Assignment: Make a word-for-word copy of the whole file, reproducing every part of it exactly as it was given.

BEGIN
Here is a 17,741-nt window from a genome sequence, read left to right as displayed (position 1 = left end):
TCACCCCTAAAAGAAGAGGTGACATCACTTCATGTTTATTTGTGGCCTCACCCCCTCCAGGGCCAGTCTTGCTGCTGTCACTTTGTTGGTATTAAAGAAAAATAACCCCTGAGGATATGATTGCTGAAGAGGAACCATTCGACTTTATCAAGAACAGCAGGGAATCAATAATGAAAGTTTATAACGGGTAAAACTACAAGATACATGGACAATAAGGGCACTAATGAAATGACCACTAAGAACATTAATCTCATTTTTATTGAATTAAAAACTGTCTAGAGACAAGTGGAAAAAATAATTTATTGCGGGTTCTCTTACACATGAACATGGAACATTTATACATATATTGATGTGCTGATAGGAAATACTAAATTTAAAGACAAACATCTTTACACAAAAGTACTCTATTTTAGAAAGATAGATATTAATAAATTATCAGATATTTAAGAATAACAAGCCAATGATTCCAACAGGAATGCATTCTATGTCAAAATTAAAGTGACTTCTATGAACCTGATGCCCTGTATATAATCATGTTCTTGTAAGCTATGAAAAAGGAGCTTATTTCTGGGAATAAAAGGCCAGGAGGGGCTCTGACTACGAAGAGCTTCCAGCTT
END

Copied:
Here is a 17,741-nt window from a genome sequence, read left to right as displayed (position 1 = left end):
TCACCCCTAAAAGAAGAGGTGACATCACTTCATGTTTATTTGTGGCCTCACCCCCTCCAGGGCCAGTCTTGCTGCTGTCACTTTGTTGGTATTAAAGAAAAATAACCCCTGAGGATATGATTGCTGAAGAGGAACCATTCGACTTTATCAAGAACAGCAGGGAATCAATAATGAAAGTTTATAACGGGTAAAACTACAAGATACATGGACAATAAGGGCACTAATGAAATGACCACTAAGAACATTAATCTCATTTTTATTGAATTAAAAACTGTCTAGAGACAAGTGGAAAAAATAATTTATTGCGGGTTCTCTTACACATGAACATGGAACATTTATACATATATTGATGTGCTGATAGGAAATACTAAATTTAAAGACAAACATCTTTACACAAAAGTACTCTATTTTAGAAAGATAGATATTAATAAATTATCAGATATTTAAGAATAACAAGCCAATGATTCCAACAGGAATGCATTCTATGTCAAAATTAAAGTGACTTCTATGAACCTGATGCCCTGTATATAATCATGTTCTTGTAAGCTATGAAAAAGGAGCTTATTTCTGGGAATAAAAGGCCAGGAGGGGCTCTGACTACGAAGAGCTTCCAGCTT